AGE-WELL Core Facilities
AGE-WELL Core Facilities promote and trigger national and international interactions for AGE-WELL and provide physical and/or virtual venues for researchers to meet, collaborate and exchange ideas. AGE-WELL is currently supported by four Core Facilities which provide research expertise and support across the Network.
The University of British Columbia is home to the Canadian Centre for Elder Law (CCEL), a national non-profit law reform centre dedicated to exploring the particular legal issues that affect older Canadians. Formally established by the B.C. Law Institute in July 2003, CCEL’s mandate includes research, law reform and education relating to legal issues impacting older adults. Headquartered in Vancouver with a second office in Toronto, CCEL is believed to be the only centre of its kind in the world and is now serving as a model of interest for several other countries.
As an AGE-WELL Core Facility in Elder Law, CCEL provides AGE-WELL researchers, trainees and partners with education and expert help on understanding and navigating the Canadian legal system, including legal issues raised by startups and commercialization. CCEL also addresses legal and ethical issues of critical importance when working with older adults.
Contact the CCEL.
TRI-UHN is home to the iDAPT (intelligent Design, Adaptation, Participation and Technology) Research Centre, one of the most technologically advanced rehabilitation research centres in the world. iDAPT research facilities include state-of-the-art laboratories including a subterranean motion simulator with removable payloads and additional simulation labs that are used for the development and testing of new technologies. The iDAPT research centre has commercialized several products aimed at maximizing life for people living with the effects of disability, illness and aging.
As an AGE-WELL NCE Core Facility the iDAPT Centre provides access to its simulation environments to AGE-WELL network investigators to support the development and commercialization of new technologies, use of its unique environments as demonstration sites for potential investors, and educational supports for AGE-WELL investigators to help move their technologies to market.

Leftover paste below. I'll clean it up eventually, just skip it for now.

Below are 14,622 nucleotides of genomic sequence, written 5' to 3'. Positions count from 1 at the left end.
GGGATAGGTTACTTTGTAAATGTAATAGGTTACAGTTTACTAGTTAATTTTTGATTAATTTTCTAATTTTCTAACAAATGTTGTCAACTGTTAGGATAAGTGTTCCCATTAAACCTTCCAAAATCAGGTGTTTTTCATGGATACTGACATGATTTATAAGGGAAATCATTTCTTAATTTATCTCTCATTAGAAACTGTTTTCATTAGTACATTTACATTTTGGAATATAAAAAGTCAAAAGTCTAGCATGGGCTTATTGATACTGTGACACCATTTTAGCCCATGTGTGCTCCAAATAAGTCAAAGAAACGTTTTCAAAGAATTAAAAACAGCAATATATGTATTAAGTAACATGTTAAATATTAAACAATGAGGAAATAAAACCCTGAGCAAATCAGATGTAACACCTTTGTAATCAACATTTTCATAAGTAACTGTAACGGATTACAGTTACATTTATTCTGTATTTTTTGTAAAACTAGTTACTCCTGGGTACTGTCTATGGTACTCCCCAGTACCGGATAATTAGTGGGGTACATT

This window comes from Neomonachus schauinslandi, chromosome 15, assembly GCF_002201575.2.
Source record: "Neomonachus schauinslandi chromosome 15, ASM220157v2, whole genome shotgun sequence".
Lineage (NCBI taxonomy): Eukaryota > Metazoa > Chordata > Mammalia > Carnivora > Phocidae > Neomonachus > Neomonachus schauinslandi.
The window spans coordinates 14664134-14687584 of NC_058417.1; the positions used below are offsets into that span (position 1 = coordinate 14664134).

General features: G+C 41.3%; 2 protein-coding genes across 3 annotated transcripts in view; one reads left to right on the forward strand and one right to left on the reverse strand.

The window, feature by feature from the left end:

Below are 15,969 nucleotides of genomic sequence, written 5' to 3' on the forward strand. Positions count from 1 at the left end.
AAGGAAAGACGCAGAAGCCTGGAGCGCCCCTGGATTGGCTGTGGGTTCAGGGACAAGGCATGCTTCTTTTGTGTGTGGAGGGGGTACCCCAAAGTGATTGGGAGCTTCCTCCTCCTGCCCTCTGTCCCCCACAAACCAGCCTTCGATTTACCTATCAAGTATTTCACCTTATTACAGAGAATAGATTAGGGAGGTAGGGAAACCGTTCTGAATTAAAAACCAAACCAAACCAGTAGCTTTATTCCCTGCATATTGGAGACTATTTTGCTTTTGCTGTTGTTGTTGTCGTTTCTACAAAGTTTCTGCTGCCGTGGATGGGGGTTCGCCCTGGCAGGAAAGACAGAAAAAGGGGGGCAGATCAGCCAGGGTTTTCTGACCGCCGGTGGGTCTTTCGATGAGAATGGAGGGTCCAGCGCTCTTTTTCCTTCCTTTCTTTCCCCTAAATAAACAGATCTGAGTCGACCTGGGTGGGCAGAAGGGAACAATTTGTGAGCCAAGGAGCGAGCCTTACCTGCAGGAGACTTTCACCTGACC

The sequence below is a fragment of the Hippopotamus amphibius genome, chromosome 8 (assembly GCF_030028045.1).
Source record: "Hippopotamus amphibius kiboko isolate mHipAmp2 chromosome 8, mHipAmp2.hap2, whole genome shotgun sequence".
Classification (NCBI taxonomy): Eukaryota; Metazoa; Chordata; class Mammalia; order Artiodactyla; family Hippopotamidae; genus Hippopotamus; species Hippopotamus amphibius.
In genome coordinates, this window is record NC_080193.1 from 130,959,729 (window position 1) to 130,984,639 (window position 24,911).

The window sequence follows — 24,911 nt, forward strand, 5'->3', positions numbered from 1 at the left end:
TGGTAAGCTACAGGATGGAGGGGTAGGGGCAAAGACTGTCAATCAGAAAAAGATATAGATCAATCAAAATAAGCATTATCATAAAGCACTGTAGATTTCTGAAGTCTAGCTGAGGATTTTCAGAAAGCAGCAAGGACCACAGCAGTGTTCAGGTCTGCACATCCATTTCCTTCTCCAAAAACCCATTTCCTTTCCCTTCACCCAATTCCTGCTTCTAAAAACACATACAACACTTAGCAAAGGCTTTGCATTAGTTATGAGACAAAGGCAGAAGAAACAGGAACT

The University of Toronto is home to the Impact Centre (IMC), a research institute that strives to bring science to society through industry projects and partnerships, entrepreneurial companies, and unique training programs. The Impact Centre connects exceptional research, talent, innovative companies, and government to create products and services both for existing industry partners and as the basis for startups.
As an AGE-WELL Core Facility in Entrepreneurship, the Impact Centre provides AGE-WELL researchers and trainees with startup support, one-on-one student mentoring, customized training programs on entrepreneurship, access to labs and equipment, and other services related to innovation and commercialization.
The University of Calgary is home to the Ward of the 21st Century (W21C), a research and innovation initiative based in the O’Brien Institute for Public Health in the Cumming School of Medicine, and the Calgary zone of Alberta Health Services. W21C is a beta test site for new technologies, prototypical hospital design, and novel approaches to health care delivery. W21C’s primary aim is to Make Care Better through research focused on improving patient safety and the quality of health systems delivery.
W21C’s unique infrastructure includes the ‘Living Laboratory’ (the only one of its kind in Canada) located in Calgary’s Foothills Medical Centre, and the Healthcare Human Factors and Simulation Laboratory (HHFSL) at the University of Calgary. Through these spaces and through expertise provided by its multidisciplinary research team, W21C collaborates with industry partners, healthcare providers, government, and patients and families to create and test evidence-based solutions to gaps in care, in both clinical and non-clinical environments.
As an AGE-WELL Core Facility in Human Factors and Usability Testing, W21C will provide human factors expertise and infrastructure to support the development and testing of new technologies and spaces for health care. This will include expertise in usability and user experience, environmental design and evaluation, and safety and simulation. User interviews and focus groups, surveys and questionnaires, behavioural analysis and usability testing to improve safety, satisfaction and performance, are among services offered.